Sunday, November 25, 2012

69 Years Ago On The Nevard Farm

 At the time Bill Nevard wrote this letter to his brother, Dick Nevard was stationed at Nanaimo, B.C. with the 116th Field Regiment of the 25th Field Regiment of the Canadian Army.
                                                                       Headlands, Sask.
                                                                        Nov. 21, 1943
   

Dear Dick

It is now time to commence my usual Sunday night epistle to you. I have only 3 days news at present as I finished my last letter to you Thursday night and posted it Friday.

I beat the alarm on Friday morning and got up at 4:35 a.m. in spite of which is was 9:00 by the time I started off to Lipton with a load of wheat. It took me over 4 hours to get to town owing to the rough roads. It has been thawing a bit in the daytime and freezing at night so it is either rough or slippery most of the way but I got down without mishap. Fred Engel overtook me on the way and told me that Mrs. Hobetzeder had died the day before and in town I heard that she would probablyl be buried on the Saturday.

Jack Binnington and Johnny Supple rode to town with John Fleming. He charges fifty cents a piece for passengers now when driving the mail. When I got home I found that Hobetzeder had been here in my absence wanting Dad and Uncles to go as pall bearers. John Senft was also around looking for his calves. We have calves of John Senft, Fred Engel and Wm. Miller all on our summerfallow besides 3 of Uncle H's horses and two of Uncle A's with ours.

On Saturday, November 20 Donald came down with the mail. Besides your letter to Dad there was one from Aunt Louie which I guess I will have to answer in a little while.

Dad and both uncles went to the funeral at Lipton in the democrat. Dad, Uncle H, Messrs Fisher, Michelson, Radwell and McCullough were the bearers.

I cut 1/3 of a load of wood that day and did various chores. I am finishing this letter on Monday night before going to bed as I figure on going to Lipton again tomorrow and posting it so you will not need to be alarmed if you get two letters close together. You know it is not always possible to post letters at regular intervals and if the weather were to change suddenly a snowfall might keep us away from town for quite a while.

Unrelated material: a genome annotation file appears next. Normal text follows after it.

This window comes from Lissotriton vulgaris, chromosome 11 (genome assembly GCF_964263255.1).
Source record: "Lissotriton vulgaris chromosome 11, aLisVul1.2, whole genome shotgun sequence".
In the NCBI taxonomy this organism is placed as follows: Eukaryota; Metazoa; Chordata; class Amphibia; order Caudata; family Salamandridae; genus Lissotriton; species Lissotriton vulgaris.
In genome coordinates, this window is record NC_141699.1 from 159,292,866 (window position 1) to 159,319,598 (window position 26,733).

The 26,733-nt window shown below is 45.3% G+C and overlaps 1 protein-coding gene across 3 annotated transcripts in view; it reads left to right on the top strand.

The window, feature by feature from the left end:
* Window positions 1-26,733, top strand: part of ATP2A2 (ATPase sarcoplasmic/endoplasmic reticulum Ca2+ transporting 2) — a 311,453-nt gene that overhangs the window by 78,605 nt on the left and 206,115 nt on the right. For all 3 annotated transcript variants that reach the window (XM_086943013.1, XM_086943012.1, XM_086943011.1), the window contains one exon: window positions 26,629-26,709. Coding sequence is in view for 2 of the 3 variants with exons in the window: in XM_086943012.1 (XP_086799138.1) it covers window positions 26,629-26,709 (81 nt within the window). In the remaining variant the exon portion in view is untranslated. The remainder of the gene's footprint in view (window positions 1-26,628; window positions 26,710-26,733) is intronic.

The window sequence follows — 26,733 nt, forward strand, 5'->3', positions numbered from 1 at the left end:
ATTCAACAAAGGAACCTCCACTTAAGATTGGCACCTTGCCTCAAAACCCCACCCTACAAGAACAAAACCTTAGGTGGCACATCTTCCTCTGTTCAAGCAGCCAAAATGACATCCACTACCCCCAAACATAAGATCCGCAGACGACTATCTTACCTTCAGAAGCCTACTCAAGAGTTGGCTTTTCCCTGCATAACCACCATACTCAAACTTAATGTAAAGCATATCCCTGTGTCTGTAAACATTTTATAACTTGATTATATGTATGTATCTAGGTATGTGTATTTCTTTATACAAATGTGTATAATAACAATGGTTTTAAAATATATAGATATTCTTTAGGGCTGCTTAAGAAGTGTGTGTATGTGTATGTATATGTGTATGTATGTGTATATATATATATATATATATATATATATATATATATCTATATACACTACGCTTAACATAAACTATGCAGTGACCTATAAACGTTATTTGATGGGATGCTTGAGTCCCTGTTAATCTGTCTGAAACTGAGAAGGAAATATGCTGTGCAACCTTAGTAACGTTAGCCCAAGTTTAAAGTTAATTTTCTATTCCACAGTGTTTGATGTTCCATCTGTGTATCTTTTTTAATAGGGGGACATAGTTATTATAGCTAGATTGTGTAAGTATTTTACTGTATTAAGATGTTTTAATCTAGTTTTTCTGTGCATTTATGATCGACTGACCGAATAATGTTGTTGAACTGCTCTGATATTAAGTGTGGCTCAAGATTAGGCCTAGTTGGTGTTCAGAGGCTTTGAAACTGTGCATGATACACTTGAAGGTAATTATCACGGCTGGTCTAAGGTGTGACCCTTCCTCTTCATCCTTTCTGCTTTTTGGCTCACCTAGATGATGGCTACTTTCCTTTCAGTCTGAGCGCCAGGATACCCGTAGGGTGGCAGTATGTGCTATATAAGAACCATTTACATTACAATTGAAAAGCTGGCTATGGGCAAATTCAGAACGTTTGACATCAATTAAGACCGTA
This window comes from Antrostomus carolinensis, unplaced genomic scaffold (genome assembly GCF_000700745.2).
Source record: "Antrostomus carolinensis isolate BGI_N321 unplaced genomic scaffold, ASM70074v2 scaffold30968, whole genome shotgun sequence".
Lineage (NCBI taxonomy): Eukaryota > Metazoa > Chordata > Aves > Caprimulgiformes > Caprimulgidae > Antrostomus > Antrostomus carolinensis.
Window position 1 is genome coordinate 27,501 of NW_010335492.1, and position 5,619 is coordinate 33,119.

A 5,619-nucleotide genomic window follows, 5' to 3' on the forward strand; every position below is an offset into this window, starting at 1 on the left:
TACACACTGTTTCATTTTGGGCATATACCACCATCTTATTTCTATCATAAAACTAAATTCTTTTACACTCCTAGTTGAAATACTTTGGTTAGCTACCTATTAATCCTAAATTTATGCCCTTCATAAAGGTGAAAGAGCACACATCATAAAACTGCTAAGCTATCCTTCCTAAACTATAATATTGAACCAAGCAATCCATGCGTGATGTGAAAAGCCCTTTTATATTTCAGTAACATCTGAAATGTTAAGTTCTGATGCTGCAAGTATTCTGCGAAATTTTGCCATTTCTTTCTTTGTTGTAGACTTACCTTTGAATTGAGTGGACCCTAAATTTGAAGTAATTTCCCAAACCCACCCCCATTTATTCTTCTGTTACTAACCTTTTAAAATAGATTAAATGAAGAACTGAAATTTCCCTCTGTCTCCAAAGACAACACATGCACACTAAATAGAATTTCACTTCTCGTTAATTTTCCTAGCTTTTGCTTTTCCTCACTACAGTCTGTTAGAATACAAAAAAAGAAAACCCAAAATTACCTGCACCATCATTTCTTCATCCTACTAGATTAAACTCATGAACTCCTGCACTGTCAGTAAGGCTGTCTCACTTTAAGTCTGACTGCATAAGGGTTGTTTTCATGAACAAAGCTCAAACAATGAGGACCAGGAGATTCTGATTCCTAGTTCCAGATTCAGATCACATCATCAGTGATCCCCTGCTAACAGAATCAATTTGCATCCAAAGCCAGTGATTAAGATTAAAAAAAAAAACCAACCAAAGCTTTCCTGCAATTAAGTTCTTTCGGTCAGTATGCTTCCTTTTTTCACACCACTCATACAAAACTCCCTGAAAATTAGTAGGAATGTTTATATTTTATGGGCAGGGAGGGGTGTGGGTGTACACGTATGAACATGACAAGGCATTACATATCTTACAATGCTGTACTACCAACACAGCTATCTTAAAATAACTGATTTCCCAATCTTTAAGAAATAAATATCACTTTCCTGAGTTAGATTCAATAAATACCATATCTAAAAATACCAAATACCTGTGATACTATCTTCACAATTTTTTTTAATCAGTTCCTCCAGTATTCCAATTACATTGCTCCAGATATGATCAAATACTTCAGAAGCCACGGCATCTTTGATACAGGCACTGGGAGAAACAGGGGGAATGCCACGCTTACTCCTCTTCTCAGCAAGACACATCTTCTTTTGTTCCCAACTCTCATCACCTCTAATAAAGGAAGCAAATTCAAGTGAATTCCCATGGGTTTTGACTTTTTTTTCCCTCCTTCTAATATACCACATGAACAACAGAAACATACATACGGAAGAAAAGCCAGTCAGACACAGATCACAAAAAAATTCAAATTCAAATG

Sunday was quiet and uneventful. I cut some holes in the ice of the slough down near the grade so that the stock could get a drink as the ice was getting quite thick, about 5 or 6 inches.

This morning I got up early and after getting ready and loading up started out for Lipton. It was a nice bright day and thawed quite a bit but cool enough in the wind. Uncle A took a load too and caught up to me before I got to town. Jack Binnington and Murphy Newton were in ahead of us with loads. Jack had a three year old mare with him who had never been to town before.

I saw Mr. Brinkworth in town today and ordered a Cockshutt tiller (4 1/2 feet). It will cost $296 cash and is ordered for February delivery. It can be handled by six horses and has a power lift. Of course I am not sure that the company can fill the order but Mr. Brinkworth thought my chances would be better if I ordered early. I have put your money in the bank for safe keeping until it is needed. Dad bought a heater at Jampolsky's on Saturday and I brought it home today. Dad had sent to Eatons for one previously but they could not supply it and sent back the money.

Well its time to go to bed and I can't think of anything more of interest. Will probably send another letter next week. Cheerio

from your loving brother E.W. Nevard
 

8 comments:

  1. With those rough roads, I bet the driver looked for the tiniest hole in the bed and sideboards before hauling grain.

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  2. Ralph, what is, or was, a democrat in which one went to town? Colloquialism for some form of horse drawn conveyance?

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    1. Phyllis (N/W Jersey)November 25, 2012 at 7:19 PM

      My grandmother had one on her farm. It's a buckboard with seats in the back. Gee, I haven't thought about that for years and years!

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  3. Likely true Gorges. I don't think there were any springs on those grain wagons either. Collieguy, democrat was a little fancier transportation than the grain wagon but still horse powered. Usually for trips to church or visiting the neighbours if you weren't expecting to haul anything. I have photos in the family album, just not the Nevards.

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  4. Thanks for all the positive comments on this blog. I really appreciate hearing them. I do have at least one photo of horses and democrat but not from the Nevard side of the family. I will find a way to work it in here in an upcoming post.

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  5. So in these days of 30 ton loads, how many lbs of wheat in a 1946 style load? Also, wonder what the wheat cost in comparison to the hauling?
    I know what it cost in terms of shear back breaking effort in relation to today! No grain vacs in those days!

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    1. Budde, I was born too late to get in on the fun of loading grain by hand into a horse powered wagon. From what I have heard if you hauled 60 bushels (about 3600 pounds) it would have been a good average load for the horses. Price, my guess would be less than a dollar a bushel but I'll have to look up some old cash tickets to be sure.

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